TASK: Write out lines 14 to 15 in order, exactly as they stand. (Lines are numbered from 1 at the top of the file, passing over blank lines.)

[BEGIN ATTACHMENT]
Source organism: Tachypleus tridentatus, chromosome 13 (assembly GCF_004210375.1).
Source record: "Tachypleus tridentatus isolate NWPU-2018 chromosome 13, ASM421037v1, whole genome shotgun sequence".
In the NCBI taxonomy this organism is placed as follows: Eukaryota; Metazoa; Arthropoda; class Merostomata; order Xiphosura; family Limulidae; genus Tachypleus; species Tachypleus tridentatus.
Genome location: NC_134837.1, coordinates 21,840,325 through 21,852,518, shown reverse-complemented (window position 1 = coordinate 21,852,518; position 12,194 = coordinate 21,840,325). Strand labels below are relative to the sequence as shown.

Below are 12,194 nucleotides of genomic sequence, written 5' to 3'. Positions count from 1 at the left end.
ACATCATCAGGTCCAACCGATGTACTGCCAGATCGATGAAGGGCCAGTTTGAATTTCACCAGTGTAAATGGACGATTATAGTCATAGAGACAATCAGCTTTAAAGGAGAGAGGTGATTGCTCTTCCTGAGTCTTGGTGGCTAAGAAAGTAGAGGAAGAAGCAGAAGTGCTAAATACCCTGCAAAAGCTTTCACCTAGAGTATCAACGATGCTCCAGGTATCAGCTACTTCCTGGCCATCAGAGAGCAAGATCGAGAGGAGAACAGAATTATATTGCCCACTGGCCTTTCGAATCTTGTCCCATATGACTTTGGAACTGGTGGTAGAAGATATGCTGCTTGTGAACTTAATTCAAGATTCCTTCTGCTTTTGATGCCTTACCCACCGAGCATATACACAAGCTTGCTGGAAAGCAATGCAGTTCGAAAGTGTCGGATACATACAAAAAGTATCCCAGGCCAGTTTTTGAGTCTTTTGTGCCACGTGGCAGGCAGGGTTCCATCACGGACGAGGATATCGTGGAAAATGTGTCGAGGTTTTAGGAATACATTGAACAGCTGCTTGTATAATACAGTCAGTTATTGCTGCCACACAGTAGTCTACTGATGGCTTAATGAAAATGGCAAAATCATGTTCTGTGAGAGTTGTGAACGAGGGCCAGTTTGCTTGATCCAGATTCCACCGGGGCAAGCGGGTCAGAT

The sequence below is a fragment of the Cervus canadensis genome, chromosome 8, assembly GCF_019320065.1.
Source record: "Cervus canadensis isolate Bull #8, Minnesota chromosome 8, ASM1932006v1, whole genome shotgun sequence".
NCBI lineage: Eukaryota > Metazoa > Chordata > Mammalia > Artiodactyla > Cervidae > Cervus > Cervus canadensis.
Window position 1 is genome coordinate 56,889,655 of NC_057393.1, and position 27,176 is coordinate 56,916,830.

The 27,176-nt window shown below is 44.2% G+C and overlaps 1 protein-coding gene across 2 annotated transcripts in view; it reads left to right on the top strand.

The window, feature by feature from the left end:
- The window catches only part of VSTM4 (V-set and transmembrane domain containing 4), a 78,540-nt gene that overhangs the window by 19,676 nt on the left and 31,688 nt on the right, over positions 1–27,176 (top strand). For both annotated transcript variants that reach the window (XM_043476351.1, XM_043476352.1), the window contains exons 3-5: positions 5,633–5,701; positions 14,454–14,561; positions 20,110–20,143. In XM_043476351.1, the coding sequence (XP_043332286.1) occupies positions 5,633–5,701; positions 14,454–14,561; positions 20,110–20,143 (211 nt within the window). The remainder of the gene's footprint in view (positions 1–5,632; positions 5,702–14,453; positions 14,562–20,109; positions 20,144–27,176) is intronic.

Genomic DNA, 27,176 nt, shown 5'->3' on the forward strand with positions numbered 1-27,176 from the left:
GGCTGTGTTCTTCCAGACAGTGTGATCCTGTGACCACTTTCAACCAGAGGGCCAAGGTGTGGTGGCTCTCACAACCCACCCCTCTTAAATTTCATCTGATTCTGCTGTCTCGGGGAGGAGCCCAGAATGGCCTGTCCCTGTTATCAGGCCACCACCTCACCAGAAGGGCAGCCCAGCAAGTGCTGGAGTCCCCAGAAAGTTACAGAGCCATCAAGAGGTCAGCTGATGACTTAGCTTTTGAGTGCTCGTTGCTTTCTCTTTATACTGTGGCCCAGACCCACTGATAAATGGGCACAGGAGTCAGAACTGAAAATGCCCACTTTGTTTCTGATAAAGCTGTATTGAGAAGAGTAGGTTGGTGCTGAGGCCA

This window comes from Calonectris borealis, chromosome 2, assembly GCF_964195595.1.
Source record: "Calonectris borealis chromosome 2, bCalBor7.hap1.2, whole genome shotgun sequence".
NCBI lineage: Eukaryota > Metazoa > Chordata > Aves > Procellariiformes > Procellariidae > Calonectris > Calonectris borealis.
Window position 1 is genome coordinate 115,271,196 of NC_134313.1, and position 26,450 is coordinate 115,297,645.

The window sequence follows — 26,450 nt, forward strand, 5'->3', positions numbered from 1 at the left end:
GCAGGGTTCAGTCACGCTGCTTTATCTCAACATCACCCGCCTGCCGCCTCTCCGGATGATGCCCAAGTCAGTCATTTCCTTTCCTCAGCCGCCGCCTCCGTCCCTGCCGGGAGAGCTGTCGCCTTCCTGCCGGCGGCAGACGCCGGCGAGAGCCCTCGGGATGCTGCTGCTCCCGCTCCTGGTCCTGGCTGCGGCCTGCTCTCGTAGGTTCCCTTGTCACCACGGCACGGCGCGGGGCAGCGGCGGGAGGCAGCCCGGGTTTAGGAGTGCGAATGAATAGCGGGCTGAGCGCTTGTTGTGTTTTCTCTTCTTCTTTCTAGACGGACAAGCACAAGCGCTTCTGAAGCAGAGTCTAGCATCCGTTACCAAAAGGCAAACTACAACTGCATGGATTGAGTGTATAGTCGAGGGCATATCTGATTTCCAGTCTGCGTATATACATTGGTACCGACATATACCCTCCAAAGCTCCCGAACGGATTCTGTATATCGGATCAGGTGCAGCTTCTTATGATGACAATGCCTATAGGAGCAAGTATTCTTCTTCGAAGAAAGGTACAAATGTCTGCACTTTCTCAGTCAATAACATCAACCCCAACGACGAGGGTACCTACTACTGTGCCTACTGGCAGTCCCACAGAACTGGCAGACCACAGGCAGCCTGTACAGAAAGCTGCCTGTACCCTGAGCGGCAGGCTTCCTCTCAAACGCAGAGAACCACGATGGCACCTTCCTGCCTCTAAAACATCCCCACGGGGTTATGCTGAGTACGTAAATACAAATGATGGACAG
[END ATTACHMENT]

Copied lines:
Genomic DNA, 27,176 nt, shown 5'->3' on the forward strand with positions numbered 1-27,176 from the left:
GGCTGTGTTCTTCCAGACAGTGTGATCCTGTGACCACTTTCAACCAGAGGGCCAAGGTGTGGTGGCTCTCACAACCCACCCCTCTTAAATTTCATCTGATTCTGCTGTCTCGGGGAGGAGCCCAGAATGGCCTGTCCCTGTTATCAGGCCACCACCTCACCAGAAGGGCAGCCCAGCAAGTGCTGGAGTCCCCAGAAAGTTACAGAGCCATCAAGAGGTCAGCTGATGACTTAGCTTTTGAGTGCTCGTTGCTTTCTCTTTATACTGTGGCCCAGACCCACTGATAAATGGGCACAGGAGTCAGAACTGAAAATGCCCACTTTGTTTCTGATAAAGCTGTATTGAGAAGAGTAGGTTGGTGCTGAGGCCA